Castaspella teleports herself, He-Man and She-Ra into the Fright Zone to steal the book, but Hordak quickly becomes aware of their presence. Shadow Weaver pops up and teleports Castaspella away, leaving He-Man and She-Ra to find their way to the throne room. They have a brief fight with Hordak, but he’s so incompetent this week that he basically defeats himself.

Meanwhile, Castaspella and Shadow Weaver have appeared in Shadow Weaver’s private chambers, where the two of them have a magical duel and a good chat about old times. As previously hinted, Shadow Weaver originates from Mysticor, and it seems that she and Castaspella used to be friends before she was corrupted by Hordak. Once Castaspella defeats Shadow Weaver, by trapping her in the arms of a terrifying oversized teddy bear, she, He-Man and She-Ra are free to steal the Eldritch Book and head off to Whispering Wood.

Eldritch 4
Shadow Weaver: “Okay guys, fun’s fun, but can we send Bungle back to the Rainbow house now please?”

Castaspella uses the Book to remove the orange mist from the forest. I could harp on about the fact that she somehow gets inside the forest before doing this, but that would be a bit petty of me, I suppose. Instead, we get a scene featuring Prince Adam and Castaspella flirting ridiculously, until Adora interrupts to say, “All right, you two! He’s MY brother!” as if she thinks that this gives her 24-hour access to Adam’s bed. The only explanation that I can think of for this weird display of jealousy is that maybe the purity of the Eternian royal bloodline is maintained by incest. Luckily, before the cartoon can explore this further, Adam returns to Eternia.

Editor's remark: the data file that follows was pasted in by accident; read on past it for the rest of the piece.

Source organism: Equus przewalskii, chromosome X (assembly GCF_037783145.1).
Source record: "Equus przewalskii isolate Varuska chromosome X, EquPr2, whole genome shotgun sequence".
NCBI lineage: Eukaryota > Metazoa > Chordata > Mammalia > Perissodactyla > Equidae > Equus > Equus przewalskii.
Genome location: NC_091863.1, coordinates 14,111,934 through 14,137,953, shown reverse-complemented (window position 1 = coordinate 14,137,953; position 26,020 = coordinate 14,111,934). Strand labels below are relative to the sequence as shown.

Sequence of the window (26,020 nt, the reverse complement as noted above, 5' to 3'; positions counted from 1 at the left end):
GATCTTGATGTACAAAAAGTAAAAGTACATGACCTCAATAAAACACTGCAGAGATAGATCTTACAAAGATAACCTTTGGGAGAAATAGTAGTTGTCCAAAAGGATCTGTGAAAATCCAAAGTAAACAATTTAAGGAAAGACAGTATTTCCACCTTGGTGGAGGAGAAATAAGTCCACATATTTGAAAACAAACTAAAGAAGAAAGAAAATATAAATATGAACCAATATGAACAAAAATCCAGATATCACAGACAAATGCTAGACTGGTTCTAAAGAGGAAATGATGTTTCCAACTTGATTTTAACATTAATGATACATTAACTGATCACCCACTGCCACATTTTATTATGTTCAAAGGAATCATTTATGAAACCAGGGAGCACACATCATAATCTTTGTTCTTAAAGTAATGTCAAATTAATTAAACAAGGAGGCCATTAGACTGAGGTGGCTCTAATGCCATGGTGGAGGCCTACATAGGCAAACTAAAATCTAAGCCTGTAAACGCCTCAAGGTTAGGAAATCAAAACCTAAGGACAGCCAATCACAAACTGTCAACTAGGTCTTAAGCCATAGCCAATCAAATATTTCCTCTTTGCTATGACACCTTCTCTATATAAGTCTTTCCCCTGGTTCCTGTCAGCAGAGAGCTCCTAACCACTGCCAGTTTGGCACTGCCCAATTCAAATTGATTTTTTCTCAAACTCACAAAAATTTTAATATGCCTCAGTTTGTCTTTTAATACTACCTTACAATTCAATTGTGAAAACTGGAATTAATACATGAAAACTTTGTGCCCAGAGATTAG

In today’s adventure…

Jesus Christ, Loo-Kee, how the bloody hell was I supposed to see you there? He was literally behind a tree, with his nose poking out. Honestly, it’s ridiculous. He doesn’t have much of use to say either, simply advising us to seek help from experienced people when we need it. Yes, yes, yes. I think devotees of He-Man and She-Ra would by this stage have got this message into their thick skulls.


Character checklist

This episode is a lovely day out for Adora, Spirit, She-Ra, Swift Wind, Prince Adam, He-Man, Castaspella, Bow, Kowl, Glimmer, Madame Razz, Broom, Light Hope, the Twiggets, Loo-Kee, Hordak, Shadow Weaver, and the ever-present Horde Troopers. And Bungle.

Eldritch 2
Prince Adam: “Shall we use this shot for our album cover?”


Excuse given for Adora and Adam’s disappearances

I’m convinced that they don’t bother giving excuses because they’re well aware that everyone on Etheria knows the secret. I swear, they’re so obvious about it that it can only be because they don’t care.



No insults this time, though there’s a touch of good-natured ribbing from She-Ra to He-Man when she realises that He-Man is drooling over Castaspella.

Eldritch 5
He-Man: “She-Ra, does the term ‘third wheel’ mean anything to you?”


Does it have the Power?